The General Scheme proposes to amend Section 26 of the Defamation Act 2009 which provides a defence of fair and reasonable publication on a matter of public interest.
The aim at the time of introducing this Section was to introduce a significant defamation defence into Irish law, however, in reality, it has never been successfully pleaded in court.
The General Scheme proposes that it is shall now be a defence for the defendant to prove that:
- The statement complained of was, or formed part of, a statement on a matter of public interest;
- The defendant reasonably believed that publishing the statement complained of was in the public interest; and
- The defendant conducted such enquiries and checks as it is reasonable to expect of a reasonable journalist, and made the decision to publish in accordance with the standards of responsible journalism.
It is without doubt that the amendment to Section 26 would afford clearer protections to journalists in publishing their work. That being said, the Council submits that the wording of this section only captures journalists and does not take into account non-media defendants and what they would have to demonstrate to escape liability.
The introduction of the Notice of Complaint mechanism for online intermediaries
The General Scheme proposes to introduce a statutory Notice of Complaint process. This will allow a complainant who believes that a defamatory statement about them has been published online to submit a Notice of Complaint to the intermediary service provider (ISP) requesting that the statement be taken down.
This is intended to set out in greater detail the mechanisms provided for in Article 16 of the Digital Services Regulation ((EU) 2022/2065).
This is a welcomed proposal as it seeks to promote early resolution without going down the litigation route by making it easier, quicker and cheaper for complainants to contact a publisher to taken down defamatory content.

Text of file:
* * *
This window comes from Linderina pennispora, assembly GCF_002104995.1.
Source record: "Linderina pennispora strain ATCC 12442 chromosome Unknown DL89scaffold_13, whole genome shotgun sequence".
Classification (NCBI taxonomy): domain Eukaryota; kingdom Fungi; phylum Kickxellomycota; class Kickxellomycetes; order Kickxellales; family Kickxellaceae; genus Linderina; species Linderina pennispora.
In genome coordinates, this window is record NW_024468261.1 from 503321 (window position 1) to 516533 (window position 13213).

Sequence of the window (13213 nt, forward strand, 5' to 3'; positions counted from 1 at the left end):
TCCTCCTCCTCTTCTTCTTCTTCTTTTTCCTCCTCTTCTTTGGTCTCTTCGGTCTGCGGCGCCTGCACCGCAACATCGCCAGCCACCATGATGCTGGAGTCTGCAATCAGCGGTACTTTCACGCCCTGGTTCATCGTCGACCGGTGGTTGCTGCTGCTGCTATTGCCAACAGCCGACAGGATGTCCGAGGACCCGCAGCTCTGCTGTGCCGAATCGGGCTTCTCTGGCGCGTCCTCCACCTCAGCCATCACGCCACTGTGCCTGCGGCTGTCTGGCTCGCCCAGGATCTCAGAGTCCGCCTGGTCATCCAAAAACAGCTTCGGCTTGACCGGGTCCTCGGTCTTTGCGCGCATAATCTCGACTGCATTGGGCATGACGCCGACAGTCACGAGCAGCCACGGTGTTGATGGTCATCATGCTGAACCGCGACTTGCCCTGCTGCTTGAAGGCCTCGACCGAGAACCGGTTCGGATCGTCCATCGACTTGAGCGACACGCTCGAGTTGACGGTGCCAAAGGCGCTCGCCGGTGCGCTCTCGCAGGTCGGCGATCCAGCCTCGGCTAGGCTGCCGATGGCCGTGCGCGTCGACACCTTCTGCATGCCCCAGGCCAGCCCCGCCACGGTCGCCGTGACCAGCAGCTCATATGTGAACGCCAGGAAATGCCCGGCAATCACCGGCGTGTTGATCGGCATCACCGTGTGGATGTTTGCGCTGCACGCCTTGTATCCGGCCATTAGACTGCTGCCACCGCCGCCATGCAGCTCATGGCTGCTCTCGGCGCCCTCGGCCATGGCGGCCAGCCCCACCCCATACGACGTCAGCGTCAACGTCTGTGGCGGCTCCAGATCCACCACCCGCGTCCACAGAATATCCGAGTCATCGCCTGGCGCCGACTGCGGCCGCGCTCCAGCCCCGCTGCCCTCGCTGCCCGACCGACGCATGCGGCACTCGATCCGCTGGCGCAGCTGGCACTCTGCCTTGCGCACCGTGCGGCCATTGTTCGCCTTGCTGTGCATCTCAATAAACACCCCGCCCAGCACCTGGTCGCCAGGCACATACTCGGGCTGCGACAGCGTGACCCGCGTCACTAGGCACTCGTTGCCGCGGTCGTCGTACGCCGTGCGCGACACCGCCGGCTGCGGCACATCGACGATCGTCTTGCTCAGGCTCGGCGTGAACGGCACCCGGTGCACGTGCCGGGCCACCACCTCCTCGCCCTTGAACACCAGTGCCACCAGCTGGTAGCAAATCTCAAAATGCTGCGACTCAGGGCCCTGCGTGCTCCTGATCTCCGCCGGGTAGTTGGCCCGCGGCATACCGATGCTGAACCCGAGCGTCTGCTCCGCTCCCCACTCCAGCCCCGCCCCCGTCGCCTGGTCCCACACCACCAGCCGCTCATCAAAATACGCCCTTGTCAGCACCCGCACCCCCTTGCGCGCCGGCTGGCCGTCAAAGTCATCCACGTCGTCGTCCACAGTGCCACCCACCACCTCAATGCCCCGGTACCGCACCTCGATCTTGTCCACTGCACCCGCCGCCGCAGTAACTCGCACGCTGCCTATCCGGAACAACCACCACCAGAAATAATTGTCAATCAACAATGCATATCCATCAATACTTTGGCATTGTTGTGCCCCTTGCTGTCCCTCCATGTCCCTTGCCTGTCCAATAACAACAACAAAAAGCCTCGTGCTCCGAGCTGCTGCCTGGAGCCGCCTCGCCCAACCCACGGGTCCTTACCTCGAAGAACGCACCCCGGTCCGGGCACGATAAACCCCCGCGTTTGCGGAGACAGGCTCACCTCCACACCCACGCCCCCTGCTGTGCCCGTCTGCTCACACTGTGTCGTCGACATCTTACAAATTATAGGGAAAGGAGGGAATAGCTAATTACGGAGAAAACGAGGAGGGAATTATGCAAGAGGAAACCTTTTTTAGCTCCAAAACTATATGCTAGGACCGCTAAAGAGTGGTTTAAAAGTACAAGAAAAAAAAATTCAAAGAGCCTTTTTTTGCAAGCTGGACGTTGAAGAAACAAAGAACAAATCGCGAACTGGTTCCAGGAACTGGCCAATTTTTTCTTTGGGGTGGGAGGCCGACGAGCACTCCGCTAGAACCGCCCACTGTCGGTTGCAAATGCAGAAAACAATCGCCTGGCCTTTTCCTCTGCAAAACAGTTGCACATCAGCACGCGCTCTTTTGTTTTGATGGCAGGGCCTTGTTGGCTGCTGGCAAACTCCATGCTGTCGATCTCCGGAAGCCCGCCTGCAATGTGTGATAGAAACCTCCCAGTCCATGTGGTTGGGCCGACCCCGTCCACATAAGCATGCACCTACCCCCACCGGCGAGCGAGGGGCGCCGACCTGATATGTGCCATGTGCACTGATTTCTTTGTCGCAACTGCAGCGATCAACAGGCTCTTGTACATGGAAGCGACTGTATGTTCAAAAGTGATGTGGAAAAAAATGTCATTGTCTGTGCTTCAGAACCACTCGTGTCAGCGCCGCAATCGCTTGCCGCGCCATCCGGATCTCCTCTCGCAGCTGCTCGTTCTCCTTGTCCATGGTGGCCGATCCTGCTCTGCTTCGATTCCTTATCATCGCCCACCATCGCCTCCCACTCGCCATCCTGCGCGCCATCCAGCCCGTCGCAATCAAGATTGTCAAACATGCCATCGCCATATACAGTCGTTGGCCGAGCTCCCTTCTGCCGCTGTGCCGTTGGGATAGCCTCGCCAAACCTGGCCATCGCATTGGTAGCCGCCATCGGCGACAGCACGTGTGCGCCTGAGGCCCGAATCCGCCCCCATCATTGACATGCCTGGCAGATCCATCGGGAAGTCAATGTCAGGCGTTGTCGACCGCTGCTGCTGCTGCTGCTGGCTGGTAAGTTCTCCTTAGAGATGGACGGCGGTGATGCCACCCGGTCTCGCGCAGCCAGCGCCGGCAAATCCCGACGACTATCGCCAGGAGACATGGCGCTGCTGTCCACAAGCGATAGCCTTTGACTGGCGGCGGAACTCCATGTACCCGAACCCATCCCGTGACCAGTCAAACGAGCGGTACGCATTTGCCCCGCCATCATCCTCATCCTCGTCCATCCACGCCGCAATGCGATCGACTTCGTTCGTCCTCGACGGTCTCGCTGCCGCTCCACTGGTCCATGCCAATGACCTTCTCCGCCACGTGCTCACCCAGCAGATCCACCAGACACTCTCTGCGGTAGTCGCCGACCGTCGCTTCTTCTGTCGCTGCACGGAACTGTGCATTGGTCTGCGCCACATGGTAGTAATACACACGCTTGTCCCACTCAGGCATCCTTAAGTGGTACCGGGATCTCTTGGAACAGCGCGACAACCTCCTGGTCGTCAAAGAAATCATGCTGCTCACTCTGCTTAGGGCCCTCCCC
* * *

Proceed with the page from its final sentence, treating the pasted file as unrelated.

Insertion of new anti -Strategic Lawsuits Against Public Participation (SLAPP) measures
The General Scheme describes SLAPPs as:
The General Scheme proposes to insert a new Part to tackle these abusive defamation actions. This will allow a complainant to apply to court for summary dismissal of defamation proceedings that they believe are a SLAPP.
The Council describes this insertion as a “far-reaching proposal”. While supportive of this new measure, the Council has warned that the wording relating to SLAPPs has the potential to have a much broader application, scope and effect than might be intended.
Overall, the General Scheme is a milestone in reforming defamation laws in Ireland and adopting similar provisions to other jurisdictions.
The Council describes the overall terms of the General Scheme as far-reaching in terms of the extent to which if it were to be enacted in its current form, it would involve a significant re-calibration in defamation laws in Ireland.
While it can be argued that the new proposals strengthen the position of defendants in defamation actions, plaintiffs will now hope to enjoy a quicker, less costly and more streamline system for pursuing defamation actions.
Minister Harris indicated that a full bill will be before the Oireachtas by the end of the year. Therefore, it is considered that the earliest point at which the above recommendations will be enforced will be in quarter four of 2023.
Related item: Ireland’s defamation reform - long overdue and welcomed